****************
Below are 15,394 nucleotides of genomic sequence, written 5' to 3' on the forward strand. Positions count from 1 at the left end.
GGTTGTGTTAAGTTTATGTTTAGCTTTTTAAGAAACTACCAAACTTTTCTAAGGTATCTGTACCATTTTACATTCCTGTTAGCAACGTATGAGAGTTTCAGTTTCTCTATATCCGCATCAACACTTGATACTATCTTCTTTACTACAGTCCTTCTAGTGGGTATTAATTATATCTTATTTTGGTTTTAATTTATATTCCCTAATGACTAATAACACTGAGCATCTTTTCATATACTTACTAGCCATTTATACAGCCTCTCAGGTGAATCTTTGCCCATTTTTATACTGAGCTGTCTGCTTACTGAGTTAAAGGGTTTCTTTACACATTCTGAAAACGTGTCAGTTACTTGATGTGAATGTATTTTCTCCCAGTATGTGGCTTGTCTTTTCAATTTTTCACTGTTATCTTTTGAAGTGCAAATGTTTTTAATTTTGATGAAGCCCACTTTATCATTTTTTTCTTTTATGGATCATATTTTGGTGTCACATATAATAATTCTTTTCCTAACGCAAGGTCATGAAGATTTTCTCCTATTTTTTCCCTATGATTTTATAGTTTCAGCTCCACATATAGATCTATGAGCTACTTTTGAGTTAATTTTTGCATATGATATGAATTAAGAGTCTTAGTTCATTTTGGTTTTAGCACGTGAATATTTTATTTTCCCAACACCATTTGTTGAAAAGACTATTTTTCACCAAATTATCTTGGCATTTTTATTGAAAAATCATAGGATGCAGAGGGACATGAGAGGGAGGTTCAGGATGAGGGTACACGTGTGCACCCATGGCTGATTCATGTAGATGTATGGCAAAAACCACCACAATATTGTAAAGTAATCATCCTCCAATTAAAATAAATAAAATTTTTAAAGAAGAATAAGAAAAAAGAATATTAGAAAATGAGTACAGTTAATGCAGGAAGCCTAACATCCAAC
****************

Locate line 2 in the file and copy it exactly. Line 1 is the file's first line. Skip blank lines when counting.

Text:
GGTTGTGTTAAGTTTATGTTTAGCTTTTTAAGAAACTACCAAACTTTTCTAAGGTATCTGTACCATTTTACATTCCTGTTAGCAACGTATGAGAGTTTCAGTTTCTCTATATCCGCATCAACACTTGATACTATCTTCTTTACTACAGTCCTTCTAGTGGGTATTAATTATATCTTATTTTGGTTTTAATTTATATTCCCTAATGACTAATAACACTGAGCATCTTTTCATATACTTACTAGCCATTTATACAGCCTCTCAGGTGAATCTTTGCCCATTTTTATACTGAGCTGTCTGCTTACTGAGTTAAAGGGTTTCTTTACACATTCTGAAAACGTGTCAGTTACTTGATGTGAATGTATTTTCTCCCAGTATGTGGCTTGTCTTTTCAATTTTTCACTGTTATCTTTTGAAGTGCAAATGTTTTTAATTTTGATGAAGCCCACTTTATCATTTTTTTCTTTTATGGATCATATTTTGGTGTCACATATAATAATTCTTTTCCTAACGCAAGGTCATGAAGATTTTCTCCTATTTTTTCCCTATGATTTTATAGTTTCAGCTCCACATATAGATCTATGAGCTACTTTTGAGTTAATTTTTGCATATGATATGAATTAAGAGTCTTAGTTCATTTTGGTTTTAGCACGTGAATATTTTATTTTCCCAACACCATTTGTTGAAAAGACTATTTTTCACCAAATTATCTTGGCATTTTTATTGAAAAATCATAGGATGCAGAGGGACATGAGAGGGAGGTTCAGGATGAGGGTACACGTGTGCACCCATGGCTGATTCATGTAGATGTATGGCAAAAACCACCACAATATTGTAAAGTAATCATCCTCCAATTAAAATAAATAAAATTTTTAAAGAAGAATAAGAAAAAAGAATATTAGAAAATGAGTACAGTTAATGCAGGAAGCCTAACATCCAAC